Nicola Sturgeon has told the UK Covid inquiry she “perhaps shouldn’t have” given Professor Devi Sridhar her SNP email address.

The hearing saw messages between the pair where Ms Sturgeon gave Prof Sridhar her SNP email address as well as a Scottish Government email address.

However, critics have been raised by her action as party email addresses are not covered by freedom of information laws, unlike government ones, and therefore the move raises the possibility she may have been tyring to keep conversations out of the public domain later.

Last week the inquiry heard the former first minister spoke a number of times with the Edinburgh University academic through the course of the pandemic over direct messages on X, formerly Twitter.

Read more: Tearful Nicola Sturgeon wishes she hadn't been FM when Covid struck

In an exchange between the two in June 2020, Prof Sridhar – one of the country’s leading experts and most public academics during the pandemic – said she had prepared a note for the chief medical officer on “key steps to managing the outbreak in Scotland looking forward”.

She added that she was “happy to share a draft” but was unaware if that would “overstep or break protocol”.

Responding, Sturgeon said: “That would be helpful. (Don’t worry about protocol – tackling the virus more important than that and I’ll handle any issues on that front).”

She went on to tell the academic to send the information to her “privately”, providing an SNP email address or “officially” using her Scottish Government email address.

“Either way fine by me,” she added, in the screenshot of the message Prof Sridhar provided to the inquiry.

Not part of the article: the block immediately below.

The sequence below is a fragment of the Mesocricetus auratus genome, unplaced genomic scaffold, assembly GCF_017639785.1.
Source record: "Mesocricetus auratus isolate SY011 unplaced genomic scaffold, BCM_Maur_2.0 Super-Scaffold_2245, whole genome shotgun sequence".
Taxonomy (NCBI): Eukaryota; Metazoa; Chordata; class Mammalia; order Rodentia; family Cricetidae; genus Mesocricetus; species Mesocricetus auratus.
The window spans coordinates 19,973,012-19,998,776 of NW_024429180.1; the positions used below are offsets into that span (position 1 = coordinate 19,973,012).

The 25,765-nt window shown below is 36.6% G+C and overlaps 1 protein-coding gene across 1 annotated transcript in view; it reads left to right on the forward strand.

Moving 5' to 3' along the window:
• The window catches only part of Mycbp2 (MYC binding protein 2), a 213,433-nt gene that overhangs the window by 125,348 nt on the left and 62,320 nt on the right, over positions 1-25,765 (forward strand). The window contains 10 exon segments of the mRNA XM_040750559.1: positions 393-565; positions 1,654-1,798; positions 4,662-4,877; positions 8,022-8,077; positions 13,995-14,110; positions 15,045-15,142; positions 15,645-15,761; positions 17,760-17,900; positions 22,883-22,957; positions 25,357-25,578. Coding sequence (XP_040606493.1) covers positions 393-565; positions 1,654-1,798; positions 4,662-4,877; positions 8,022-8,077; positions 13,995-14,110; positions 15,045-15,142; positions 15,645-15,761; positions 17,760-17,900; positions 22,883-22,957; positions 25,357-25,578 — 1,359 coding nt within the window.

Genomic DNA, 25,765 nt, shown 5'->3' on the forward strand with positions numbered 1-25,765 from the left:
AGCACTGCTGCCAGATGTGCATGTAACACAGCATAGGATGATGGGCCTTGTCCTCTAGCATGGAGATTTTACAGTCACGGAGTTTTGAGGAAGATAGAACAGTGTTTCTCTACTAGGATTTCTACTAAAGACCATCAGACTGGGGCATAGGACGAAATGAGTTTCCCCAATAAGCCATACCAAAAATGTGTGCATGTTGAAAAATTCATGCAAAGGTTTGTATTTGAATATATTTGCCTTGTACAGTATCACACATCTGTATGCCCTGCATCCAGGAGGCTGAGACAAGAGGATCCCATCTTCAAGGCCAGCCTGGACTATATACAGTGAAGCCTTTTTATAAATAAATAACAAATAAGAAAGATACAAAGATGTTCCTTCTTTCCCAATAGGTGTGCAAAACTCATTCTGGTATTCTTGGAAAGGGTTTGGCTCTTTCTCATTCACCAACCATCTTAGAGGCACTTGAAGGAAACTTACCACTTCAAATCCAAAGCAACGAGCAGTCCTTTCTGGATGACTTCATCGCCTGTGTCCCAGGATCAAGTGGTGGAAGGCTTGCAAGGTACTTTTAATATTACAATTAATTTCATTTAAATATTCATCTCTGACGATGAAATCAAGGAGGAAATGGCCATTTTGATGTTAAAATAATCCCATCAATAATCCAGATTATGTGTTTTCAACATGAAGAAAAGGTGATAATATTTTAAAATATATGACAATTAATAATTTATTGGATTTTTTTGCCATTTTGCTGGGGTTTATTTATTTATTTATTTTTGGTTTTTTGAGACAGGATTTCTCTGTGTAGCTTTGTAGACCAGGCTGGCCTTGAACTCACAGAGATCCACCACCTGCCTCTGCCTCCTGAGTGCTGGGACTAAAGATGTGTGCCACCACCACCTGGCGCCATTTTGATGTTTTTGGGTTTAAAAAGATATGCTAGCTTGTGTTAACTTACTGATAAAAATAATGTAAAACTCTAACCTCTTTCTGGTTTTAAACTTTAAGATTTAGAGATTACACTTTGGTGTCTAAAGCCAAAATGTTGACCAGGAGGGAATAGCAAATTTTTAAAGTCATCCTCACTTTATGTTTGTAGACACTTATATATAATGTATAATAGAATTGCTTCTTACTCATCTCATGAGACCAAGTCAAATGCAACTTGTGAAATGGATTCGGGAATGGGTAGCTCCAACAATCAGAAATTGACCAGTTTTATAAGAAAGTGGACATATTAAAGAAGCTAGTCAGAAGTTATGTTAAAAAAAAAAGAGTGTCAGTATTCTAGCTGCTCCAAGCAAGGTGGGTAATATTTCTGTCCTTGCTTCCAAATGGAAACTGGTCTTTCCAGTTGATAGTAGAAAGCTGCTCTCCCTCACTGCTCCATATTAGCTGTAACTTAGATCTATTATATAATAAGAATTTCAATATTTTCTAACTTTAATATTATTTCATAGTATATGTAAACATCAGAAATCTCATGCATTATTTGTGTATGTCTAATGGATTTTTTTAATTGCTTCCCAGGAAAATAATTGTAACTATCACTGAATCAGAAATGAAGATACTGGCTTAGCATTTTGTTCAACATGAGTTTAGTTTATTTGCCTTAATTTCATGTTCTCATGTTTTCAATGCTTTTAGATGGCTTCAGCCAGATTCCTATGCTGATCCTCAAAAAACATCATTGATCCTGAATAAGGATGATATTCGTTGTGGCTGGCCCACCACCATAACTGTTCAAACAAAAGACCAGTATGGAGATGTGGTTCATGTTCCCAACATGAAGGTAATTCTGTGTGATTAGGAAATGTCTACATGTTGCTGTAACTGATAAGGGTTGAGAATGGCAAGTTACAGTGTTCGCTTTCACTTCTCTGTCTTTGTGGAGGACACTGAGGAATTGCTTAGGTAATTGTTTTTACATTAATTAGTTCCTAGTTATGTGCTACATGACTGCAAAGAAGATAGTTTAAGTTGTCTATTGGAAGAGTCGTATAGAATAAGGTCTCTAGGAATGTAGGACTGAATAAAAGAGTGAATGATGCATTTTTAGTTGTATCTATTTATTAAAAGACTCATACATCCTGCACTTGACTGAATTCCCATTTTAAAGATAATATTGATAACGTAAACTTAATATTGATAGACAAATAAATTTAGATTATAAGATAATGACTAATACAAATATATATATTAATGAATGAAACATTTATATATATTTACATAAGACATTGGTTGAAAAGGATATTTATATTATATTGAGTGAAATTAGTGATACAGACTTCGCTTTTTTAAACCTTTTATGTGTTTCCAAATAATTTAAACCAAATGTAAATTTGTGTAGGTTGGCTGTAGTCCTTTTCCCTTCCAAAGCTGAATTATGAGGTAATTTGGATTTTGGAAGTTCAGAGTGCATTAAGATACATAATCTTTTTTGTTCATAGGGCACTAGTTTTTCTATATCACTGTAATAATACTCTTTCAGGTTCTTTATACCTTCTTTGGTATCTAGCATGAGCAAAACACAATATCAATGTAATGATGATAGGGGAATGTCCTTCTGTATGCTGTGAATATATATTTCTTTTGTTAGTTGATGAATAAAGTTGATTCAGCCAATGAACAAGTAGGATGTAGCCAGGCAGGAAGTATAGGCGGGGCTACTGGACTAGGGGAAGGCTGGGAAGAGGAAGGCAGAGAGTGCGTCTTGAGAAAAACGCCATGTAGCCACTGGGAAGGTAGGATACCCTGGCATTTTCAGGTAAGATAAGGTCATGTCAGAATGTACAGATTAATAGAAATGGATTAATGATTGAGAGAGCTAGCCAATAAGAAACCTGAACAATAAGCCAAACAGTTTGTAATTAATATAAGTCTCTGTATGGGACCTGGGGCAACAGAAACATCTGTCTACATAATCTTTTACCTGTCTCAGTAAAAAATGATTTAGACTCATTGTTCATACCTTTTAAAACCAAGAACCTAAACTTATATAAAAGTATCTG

Ms Sturgeon, who went on to provide a mobile number at which she could be reached, continued: “Feel free to do so if you think there’s anything I’m not aware of or not adequately taking account of – or just getting wrong.

“I am extremely anxious about the fragility of the position just now – so very grateful for any advice.”
Asked today by senior counsel to the inquiry about her decision to send Prof Sridhar her SNP email.

Ms Sturgeon said:  “On reflection perhaps I shouldn’t have done that.
“But if I had been in any way trying to direct her to a private email address, I doubt if I would have put my government email address in there as well.”

Ms Sturgeon also told the UK Covid-19 inquiry that she used a personal phone to conduct government business.

She said she used a personal phone because she did not want to use multiple devices, due to the risks associated with losing a phone.

Mr Dawson KC put it to her if it was appropriate to do that not on a government-issued phone.

Ms Sturgeon said it had never been suggested to her that it was not appropriate.

The inquiry is questioning the former first minister in Edinburgh this morning and this afternoon on her government's management of the pandemic.

Many of the questions so far today have focused on missing WhatsApp messages from the former First Minister to other senior politicians and advisors.

Ms Sturgeon told the hearing she was not “particularly conscious” of WhatsApp groups where officials were exchanging information.

She said she had “never seen messages before” in which the senior official Ken Thomson reminded civil servants in the group chat where the “clear chat” function was and that “plausible deniability is my middle name”.

Ms Sturgeon said she saw the discussion as “light-hearted” and that she would read that as him reminding people to be professional on WhatsApp.

She added that the civil servants in the Covid outbreak group chat were public servants of the “utmost integrity”.